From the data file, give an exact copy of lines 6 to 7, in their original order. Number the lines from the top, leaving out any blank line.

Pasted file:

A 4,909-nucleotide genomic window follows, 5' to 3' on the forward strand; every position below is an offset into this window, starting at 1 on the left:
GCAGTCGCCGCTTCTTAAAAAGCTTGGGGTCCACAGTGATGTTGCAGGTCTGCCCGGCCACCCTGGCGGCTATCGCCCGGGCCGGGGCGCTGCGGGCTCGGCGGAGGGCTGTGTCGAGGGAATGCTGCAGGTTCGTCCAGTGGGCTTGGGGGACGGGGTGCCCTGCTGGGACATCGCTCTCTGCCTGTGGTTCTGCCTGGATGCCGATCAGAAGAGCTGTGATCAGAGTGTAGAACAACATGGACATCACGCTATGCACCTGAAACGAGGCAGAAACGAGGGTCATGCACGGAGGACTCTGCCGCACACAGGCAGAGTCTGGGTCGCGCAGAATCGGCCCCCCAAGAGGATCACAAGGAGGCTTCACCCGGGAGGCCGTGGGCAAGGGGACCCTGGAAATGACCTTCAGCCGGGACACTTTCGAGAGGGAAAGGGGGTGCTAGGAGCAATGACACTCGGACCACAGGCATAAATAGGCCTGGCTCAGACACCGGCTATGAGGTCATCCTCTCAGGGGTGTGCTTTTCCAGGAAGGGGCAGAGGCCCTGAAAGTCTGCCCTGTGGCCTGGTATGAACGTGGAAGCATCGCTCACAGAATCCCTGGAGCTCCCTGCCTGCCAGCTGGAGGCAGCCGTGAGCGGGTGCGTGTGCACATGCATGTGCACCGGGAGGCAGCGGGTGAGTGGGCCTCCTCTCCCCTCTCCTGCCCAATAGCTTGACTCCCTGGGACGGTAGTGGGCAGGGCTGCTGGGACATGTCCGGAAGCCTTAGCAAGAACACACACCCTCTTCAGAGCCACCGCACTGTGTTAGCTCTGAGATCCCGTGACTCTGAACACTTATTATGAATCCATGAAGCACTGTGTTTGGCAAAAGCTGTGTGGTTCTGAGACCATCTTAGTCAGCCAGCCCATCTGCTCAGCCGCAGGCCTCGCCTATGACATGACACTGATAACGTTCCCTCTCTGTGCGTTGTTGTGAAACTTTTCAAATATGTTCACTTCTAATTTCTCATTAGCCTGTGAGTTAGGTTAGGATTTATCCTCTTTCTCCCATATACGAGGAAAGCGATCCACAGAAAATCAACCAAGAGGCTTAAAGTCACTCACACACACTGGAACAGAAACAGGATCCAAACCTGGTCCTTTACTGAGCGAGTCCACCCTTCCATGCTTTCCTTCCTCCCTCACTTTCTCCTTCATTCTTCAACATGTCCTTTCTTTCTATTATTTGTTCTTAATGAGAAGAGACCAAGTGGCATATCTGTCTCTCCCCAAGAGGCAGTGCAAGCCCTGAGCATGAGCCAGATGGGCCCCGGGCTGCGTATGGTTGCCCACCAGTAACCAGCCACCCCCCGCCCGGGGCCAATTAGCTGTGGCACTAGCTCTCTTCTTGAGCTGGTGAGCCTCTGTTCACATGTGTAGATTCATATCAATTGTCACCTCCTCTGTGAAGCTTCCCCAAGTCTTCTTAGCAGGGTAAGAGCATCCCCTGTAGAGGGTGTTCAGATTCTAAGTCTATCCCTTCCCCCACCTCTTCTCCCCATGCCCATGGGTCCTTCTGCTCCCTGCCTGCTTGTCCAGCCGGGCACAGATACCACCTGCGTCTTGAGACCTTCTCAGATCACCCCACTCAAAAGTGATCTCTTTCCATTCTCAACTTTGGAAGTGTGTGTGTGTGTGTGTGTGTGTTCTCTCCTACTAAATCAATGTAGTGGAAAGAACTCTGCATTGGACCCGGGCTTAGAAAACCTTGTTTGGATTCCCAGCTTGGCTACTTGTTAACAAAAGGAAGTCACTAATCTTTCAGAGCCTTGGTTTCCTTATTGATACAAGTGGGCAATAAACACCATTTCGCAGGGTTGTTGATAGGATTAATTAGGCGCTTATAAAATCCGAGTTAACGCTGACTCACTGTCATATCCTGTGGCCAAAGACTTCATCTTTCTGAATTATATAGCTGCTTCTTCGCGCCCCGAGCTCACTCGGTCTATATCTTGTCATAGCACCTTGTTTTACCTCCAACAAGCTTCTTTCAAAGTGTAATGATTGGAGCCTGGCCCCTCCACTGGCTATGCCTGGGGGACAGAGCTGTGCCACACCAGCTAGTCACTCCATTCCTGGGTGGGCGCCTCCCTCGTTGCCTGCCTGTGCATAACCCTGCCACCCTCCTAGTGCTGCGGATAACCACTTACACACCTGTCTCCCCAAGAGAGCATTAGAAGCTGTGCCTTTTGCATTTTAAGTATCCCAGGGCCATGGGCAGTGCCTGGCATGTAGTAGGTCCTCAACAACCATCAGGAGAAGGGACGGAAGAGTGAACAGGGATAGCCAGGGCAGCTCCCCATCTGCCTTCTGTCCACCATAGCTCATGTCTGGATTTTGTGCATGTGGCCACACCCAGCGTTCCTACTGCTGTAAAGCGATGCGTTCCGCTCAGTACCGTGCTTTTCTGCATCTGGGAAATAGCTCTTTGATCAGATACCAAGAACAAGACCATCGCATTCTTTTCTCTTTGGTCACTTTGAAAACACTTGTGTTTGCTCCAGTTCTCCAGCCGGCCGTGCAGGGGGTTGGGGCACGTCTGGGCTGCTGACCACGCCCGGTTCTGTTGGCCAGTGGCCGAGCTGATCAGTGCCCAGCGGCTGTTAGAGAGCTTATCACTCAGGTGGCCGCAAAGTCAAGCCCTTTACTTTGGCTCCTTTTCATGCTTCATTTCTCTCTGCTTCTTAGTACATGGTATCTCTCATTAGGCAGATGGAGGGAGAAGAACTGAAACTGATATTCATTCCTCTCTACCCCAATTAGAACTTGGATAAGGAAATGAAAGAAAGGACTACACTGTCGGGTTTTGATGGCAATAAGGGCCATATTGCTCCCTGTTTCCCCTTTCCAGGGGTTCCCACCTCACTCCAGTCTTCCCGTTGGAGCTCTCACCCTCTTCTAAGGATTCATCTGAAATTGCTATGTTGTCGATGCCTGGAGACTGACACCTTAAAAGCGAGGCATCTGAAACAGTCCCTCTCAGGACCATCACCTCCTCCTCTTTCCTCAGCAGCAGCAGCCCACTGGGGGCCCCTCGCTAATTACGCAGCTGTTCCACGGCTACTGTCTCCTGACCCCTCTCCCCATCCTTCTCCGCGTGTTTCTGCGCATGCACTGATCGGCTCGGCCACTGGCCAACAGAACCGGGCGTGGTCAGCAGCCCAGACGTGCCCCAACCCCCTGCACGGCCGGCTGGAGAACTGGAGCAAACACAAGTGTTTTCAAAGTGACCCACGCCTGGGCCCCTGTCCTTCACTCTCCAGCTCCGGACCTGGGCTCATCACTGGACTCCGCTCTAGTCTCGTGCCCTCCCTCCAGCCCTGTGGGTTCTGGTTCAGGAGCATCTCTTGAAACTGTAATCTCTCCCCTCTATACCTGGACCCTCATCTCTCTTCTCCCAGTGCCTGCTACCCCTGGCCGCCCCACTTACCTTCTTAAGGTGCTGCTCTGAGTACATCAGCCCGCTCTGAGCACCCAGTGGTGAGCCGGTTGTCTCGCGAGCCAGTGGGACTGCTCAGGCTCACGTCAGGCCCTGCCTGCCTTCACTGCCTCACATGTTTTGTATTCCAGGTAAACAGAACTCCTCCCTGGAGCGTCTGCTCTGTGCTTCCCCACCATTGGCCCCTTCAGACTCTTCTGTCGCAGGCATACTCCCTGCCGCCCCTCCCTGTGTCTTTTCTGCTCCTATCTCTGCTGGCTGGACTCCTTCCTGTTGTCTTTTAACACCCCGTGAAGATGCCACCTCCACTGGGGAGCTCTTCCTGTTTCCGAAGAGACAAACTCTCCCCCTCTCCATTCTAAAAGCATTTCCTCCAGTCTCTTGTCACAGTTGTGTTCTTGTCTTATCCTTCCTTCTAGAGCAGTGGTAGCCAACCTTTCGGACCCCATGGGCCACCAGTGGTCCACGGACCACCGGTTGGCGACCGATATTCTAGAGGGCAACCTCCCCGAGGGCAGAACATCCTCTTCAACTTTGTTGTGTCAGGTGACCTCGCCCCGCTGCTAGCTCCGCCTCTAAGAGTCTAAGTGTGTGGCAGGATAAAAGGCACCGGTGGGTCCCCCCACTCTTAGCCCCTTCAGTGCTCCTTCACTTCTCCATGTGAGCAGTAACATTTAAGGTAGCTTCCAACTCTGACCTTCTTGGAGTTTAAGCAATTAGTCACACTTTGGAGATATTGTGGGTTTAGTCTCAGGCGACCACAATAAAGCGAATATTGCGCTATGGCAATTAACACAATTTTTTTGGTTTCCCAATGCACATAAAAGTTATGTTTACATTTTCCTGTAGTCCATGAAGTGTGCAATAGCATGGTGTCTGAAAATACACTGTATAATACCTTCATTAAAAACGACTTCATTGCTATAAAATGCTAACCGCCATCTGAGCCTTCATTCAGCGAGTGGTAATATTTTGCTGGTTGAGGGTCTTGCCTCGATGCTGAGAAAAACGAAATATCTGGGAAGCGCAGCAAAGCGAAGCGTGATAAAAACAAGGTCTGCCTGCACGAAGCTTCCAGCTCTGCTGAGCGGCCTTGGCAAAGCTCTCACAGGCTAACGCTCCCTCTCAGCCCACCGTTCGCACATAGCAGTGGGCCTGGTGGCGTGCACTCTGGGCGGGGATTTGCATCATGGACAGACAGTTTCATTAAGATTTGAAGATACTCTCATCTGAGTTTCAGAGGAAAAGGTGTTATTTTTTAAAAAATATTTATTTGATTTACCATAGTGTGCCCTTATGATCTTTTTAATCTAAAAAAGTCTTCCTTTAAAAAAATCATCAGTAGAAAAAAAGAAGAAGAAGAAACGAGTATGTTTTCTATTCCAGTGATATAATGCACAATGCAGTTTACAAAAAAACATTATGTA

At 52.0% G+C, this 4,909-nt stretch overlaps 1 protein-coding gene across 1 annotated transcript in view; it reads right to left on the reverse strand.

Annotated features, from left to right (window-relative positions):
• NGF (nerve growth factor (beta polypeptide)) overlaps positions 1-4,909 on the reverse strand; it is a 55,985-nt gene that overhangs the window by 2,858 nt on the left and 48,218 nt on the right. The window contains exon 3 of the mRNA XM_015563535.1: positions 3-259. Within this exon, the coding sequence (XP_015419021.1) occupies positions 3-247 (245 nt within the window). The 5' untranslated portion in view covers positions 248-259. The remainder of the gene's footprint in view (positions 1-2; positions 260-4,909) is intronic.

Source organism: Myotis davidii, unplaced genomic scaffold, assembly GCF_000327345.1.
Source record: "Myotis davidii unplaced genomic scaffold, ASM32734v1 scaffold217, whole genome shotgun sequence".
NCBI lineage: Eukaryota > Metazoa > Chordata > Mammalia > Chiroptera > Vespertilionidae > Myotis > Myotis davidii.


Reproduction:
Source organism: Myotis davidii, unplaced genomic scaffold, assembly GCF_000327345.1.
Source record: "Myotis davidii unplaced genomic scaffold, ASM32734v1 scaffold217, whole genome shotgun sequence".